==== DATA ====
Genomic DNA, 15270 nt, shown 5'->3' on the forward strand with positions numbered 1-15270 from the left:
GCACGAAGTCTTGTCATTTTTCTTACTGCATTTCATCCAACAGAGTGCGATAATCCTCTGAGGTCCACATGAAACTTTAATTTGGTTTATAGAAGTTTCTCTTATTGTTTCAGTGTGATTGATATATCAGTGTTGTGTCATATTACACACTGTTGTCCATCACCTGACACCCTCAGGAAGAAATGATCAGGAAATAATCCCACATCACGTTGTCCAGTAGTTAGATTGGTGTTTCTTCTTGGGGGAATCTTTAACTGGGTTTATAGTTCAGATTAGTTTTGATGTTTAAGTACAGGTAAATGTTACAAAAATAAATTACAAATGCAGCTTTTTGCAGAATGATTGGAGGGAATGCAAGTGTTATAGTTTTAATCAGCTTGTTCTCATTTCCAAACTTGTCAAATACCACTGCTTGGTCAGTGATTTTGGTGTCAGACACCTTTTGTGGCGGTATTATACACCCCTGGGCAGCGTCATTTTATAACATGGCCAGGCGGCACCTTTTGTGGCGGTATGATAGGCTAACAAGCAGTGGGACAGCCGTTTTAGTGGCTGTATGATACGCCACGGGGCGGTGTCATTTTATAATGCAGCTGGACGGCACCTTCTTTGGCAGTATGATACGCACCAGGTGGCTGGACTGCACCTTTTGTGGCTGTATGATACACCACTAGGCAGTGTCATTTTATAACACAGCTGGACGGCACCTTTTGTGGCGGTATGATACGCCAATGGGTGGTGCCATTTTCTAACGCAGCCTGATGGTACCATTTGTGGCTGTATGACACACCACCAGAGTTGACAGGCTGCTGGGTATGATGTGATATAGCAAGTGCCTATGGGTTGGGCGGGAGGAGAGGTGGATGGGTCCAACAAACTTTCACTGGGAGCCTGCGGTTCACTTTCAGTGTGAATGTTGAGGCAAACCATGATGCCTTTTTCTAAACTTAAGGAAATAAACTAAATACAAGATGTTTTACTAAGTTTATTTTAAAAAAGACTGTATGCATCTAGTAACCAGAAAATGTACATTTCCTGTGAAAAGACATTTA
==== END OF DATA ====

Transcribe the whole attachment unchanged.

Genomic DNA, 15270 nt, shown 5'->3' on the forward strand with positions numbered 1-15270 from the left:
GCACGAAGTCTTGTCATTTTTCTTACTGCATTTCATCCAACAGAGTGCGATAATCCTCTGAGGTCCACATGAAACTTTAATTTGGTTTATAGAAGTTTCTCTTATTGTTTCAGTGTGATTGATATATCAGTGTTGTGTCATATTACACACTGTTGTCCATCACCTGACACCCTCAGGAAGAAATGATCAGGAAATAATCCCACATCACGTTGTCCAGTAGTTAGATTGGTGTTTCTTCTTGGGGGAATCTTTAACTGGGTTTATAGTTCAGATTAGTTTTGATGTTTAAGTACAGGTAAATGTTACAAAAATAAATTACAAATGCAGCTTTTTGCAGAATGATTGGAGGGAATGCAAGTGTTATAGTTTTAATCAGCTTGTTCTCATTTCCAAACTTGTCAAATACCACTGCTTGGTCAGTGATTTTGGTGTCAGACACCTTTTGTGGCGGTATTATACACCCCTGGGCAGCGTCATTTTATAACATGGCCAGGCGGCACCTTTTGTGGCGGTATGATAGGCTAACAAGCAGTGGGACAGCCGTTTTAGTGGCTGTATGATACGCCACGGGGCGGTGTCATTTTATAATGCAGCTGGACGGCACCTTCTTTGGCAGTATGATACGCACCAGGTGGCTGGACTGCACCTTTTGTGGCTGTATGATACACCACTAGGCAGTGTCATTTTATAACACAGCTGGACGGCACCTTTTGTGGCGGTATGATACGCCAATGGGTGGTGCCATTTTCTAACGCAGCCTGATGGTACCATTTGTGGCTGTATGACACACCACCAGAGTTGACAGGCTGCTGGGTATGATGTGATATAGCAAGTGCCTATGGGTTGGGCGGGAGGAGAGGTGGATGGGTCCAACAAACTTTCACTGGGAGCCTGCGGTTCACTTTCAGTGTGAATGTTGAGGCAAACCATGATGCCTTTTTCTAAACTTAAGGAAATAAACTAAATACAAGATGTTTTACTAAGTTTATTTTAAAAAAGACTGTATGCATCTAGTAACCAGAAAATGTACATTTCCTGTGAAAAGACATTTA